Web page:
Traces the online events that rocked the campaign trail (2008 presidential election) and reveals the untold stories of the Internet activists who made the all possible. Who were these amateur, citizen journalists? Why did they blog? Relevant and informative.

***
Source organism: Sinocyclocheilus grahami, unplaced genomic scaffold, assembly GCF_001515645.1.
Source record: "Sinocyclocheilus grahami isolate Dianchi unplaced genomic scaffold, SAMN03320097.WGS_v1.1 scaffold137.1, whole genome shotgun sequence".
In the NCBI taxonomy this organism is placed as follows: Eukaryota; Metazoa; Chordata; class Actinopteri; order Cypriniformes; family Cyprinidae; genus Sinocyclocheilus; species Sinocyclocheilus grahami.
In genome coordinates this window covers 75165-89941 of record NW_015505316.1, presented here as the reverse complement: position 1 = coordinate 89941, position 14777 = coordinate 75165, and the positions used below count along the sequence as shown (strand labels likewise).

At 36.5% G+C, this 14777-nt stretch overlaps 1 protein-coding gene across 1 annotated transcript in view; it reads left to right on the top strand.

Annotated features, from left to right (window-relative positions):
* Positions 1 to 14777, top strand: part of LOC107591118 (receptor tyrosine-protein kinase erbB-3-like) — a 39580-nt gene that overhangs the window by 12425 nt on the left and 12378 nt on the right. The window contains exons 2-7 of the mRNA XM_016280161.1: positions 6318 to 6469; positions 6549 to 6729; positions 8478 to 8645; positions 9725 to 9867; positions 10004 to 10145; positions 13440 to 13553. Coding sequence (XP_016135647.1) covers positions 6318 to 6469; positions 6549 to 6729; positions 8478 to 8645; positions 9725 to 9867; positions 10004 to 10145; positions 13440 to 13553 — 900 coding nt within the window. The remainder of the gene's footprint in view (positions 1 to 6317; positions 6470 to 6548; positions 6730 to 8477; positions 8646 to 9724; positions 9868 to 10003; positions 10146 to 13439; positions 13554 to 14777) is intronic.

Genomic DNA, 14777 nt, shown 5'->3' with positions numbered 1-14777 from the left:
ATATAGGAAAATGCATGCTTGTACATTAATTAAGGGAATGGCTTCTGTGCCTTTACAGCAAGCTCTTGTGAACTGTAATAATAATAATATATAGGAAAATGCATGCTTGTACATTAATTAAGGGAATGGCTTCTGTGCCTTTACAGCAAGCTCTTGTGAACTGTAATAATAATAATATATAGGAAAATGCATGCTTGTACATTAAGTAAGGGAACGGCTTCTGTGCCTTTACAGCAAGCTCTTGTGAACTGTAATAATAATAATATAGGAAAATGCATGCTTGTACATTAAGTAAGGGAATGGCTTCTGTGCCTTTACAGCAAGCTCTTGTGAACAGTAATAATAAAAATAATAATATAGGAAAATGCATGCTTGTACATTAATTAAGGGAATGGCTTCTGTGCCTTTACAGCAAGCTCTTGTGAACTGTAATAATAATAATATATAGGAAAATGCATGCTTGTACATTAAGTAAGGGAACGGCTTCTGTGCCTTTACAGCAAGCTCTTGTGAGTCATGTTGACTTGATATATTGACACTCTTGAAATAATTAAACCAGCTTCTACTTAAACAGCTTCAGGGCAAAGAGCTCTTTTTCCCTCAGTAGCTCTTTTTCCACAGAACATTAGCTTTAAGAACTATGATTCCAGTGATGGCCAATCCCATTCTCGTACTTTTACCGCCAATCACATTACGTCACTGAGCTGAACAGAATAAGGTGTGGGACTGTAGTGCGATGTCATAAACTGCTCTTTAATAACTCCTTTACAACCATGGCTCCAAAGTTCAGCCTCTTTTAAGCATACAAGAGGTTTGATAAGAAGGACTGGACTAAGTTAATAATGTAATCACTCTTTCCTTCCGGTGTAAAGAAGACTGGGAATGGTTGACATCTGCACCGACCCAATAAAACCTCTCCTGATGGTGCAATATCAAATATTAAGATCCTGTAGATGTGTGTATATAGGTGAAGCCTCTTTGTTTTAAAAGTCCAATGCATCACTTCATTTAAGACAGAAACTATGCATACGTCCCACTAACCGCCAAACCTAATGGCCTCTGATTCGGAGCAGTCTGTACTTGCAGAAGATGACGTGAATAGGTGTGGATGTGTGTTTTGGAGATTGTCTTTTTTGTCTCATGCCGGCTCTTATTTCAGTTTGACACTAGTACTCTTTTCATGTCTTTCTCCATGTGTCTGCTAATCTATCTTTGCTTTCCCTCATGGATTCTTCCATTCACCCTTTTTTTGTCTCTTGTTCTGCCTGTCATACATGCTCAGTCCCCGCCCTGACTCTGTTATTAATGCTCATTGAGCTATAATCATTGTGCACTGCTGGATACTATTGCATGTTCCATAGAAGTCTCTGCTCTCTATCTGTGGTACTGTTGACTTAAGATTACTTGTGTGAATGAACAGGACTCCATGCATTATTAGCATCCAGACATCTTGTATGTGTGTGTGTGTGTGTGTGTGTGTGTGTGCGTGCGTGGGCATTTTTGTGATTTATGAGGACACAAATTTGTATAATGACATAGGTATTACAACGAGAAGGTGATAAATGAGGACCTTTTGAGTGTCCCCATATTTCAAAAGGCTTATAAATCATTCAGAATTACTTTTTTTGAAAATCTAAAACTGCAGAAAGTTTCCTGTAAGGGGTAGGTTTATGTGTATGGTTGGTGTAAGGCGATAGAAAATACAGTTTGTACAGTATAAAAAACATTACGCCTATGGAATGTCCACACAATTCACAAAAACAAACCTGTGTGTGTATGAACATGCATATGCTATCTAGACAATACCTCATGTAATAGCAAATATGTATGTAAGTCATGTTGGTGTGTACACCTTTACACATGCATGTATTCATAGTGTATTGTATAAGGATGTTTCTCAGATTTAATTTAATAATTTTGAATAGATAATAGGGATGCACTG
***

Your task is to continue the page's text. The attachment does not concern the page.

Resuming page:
From the author of "Lapdogs "comes an intriguing examination of the world of the blogosphere as a place where political journalists--and politicians--can reach out to a niche online audience that may have been turned off by traditional media channels. Following in the bestselling tradition of Timothy Crouse's classic book "The Boys on the Bus," "Bloggers on the Bus "explores how the blogosphere has revolutionized and empowered progressive political campaigning. Liberal politicking has been radically impacted by these grassroots (or "netroots") efforts, influencing the candidates and how campaigns are conducted. Using the 2008 presidential campaign as a compelling backdrop, Boehlert colors "Bloggers on the Bus "with character sketches of the people who are pioneering the major shift in today's media. He describes how years before YouTube, a former pro rock saxophonist changed blogging forever by figuring out how to post television clips online. And perhaps most famously, a sixty-something Oakland housewife and Huffington Post volunteer managed to snag one of the biggest scoops of the Democratic Primary--Obama's closed-door "bitter" comments. Engagingly written and indisputably relevant, "Bloggers on the Bus "studies the unprecedented coverage, heated controversy, and major innovations that have emerged out of the political blogosphere.